Pao de Queijo from scratch: mixing the dough. Working with this dough was such fun — because it’s made from starch, the feel that’s most similar is working homemade playdough — have you ever made some? It’s made with flour and cornstarch and salt and oil (the salt is so that kids don’t eat it). Because of the oil in playdough, and in this pao de queijo dough, it is not necessary to flour the board and kneading the dough reminded me once again of why I love to bake, and bake bread specifically.
Pao de Queijo made from scratch — yummier according to my kids — I didn’t realize their palates were that refined, as I hardly noticed the difference myself; but the pao de queijo made from the mix did have a different aftertaste, though very slight. There was also a vaguely discernible powdery feel to the outside of the mix-bread, though I don’t know if this quality is desirable or not. I’d definitely choose to make this from scratch anyday of the week, even if it’s just to avoid any bad fats or preservatives.
The inside of a Pao de Queijo, where you can see the stretch — similar in appearance to gluten strands, but of course this bread is gluten-free. I would describe it as gelatinous, except that the word makes me think of icky goo, from which this bread is miles apart. Biting into it is akin to biting into a gougere, except that the exterior offers more resistance and does not have the typical almost-crumbling of a good gougere. The cheese smell is pleasing and not overpowering at all, making these adorable little balls an excellent accompaniment to some tomato or tomato-based soup.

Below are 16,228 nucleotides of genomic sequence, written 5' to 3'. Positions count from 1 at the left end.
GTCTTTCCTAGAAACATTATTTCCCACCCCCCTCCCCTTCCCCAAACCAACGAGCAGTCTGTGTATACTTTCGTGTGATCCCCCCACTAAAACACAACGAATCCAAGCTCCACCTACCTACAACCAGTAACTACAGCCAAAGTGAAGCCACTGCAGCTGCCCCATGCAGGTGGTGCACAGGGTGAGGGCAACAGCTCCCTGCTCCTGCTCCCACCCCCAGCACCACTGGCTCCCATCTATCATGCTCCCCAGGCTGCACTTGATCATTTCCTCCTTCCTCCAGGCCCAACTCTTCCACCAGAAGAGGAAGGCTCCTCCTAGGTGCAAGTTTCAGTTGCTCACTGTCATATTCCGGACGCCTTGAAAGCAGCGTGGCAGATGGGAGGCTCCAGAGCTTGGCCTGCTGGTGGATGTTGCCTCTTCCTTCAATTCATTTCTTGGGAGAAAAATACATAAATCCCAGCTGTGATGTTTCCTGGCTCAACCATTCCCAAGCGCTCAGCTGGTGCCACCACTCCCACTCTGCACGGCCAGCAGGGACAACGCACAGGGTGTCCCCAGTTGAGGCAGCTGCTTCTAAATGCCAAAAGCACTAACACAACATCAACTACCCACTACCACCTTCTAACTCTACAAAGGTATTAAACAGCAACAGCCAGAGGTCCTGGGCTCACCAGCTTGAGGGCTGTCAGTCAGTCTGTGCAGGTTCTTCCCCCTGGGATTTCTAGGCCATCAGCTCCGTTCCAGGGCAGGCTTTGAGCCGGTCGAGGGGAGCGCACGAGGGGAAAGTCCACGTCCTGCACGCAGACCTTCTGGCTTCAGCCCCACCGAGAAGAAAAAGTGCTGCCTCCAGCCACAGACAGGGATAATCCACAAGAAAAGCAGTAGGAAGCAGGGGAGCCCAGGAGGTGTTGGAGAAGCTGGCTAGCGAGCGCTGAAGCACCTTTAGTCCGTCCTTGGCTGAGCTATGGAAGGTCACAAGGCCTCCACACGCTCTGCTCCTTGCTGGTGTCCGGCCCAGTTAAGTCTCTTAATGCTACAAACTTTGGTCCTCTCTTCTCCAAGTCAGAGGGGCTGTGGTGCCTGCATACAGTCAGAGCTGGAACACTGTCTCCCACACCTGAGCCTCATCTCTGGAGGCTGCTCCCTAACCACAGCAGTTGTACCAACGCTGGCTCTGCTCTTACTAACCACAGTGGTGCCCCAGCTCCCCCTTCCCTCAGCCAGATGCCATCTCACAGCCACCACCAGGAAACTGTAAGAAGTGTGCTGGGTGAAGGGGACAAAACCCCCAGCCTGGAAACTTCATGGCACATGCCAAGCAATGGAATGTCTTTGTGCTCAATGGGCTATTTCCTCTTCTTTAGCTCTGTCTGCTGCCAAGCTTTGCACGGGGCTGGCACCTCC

The recipe I used — but modified just a wee bit — can be found here. I did half-and-half sour and sweet tapioca starch, used only 2 eggs, and 125 grams of grated Romano — I was out of Parmesan. I would have used a fresh Mexican cheese which I’ve heard is best for this if you can’t find Brazilian cheese, but I wanted to use up my Romano. Perhaps next time.
The dough is very sticky to work with at first, but once you add the eggs in and work the dough it turns into this pliable, smooth, fragrant cheesy mass — the kind of dough I like to call baker-friendly:). Because it’s warm dough (like I said, it’s like working with playdough) it’s a particularly fun bread to make during winter. And there’s enough oil to keep it from sticking to your work surface.
Tapioca starch comes from the manioc root, a.k.a. cassava a.k.a. yucca or yuca, a tuber — botanical name manihot esculenta found all over South America and also in Aisa. There are two kinds: the bitter, poisonous kind — which is also eaten but processed differently — and the sweet kind, which we can buy here in the US fresh, or frozen, or processed. It is made into flour and starch, and it’s also where tapioca balls comes from. Interestingly, manioc flour or harina de mandioca is very coarse, the texture similar to cornmeal rather than flour. Here in the US look for it in Mexican or other Latin American stores (Yoki or Goya brand), or health food stores — Bob’s Red Mill I think makes it too.
- Tapioca Starch
- Manioc Starch
- Yuca Harina
- AlmidÃ³n de Yuca
- Polvilho Doce
- Amido de Mandioca
For the sour starch, if using, look for:
- Sour Starch
- AlmidÃ³n Agrio
- Polvilho Azedo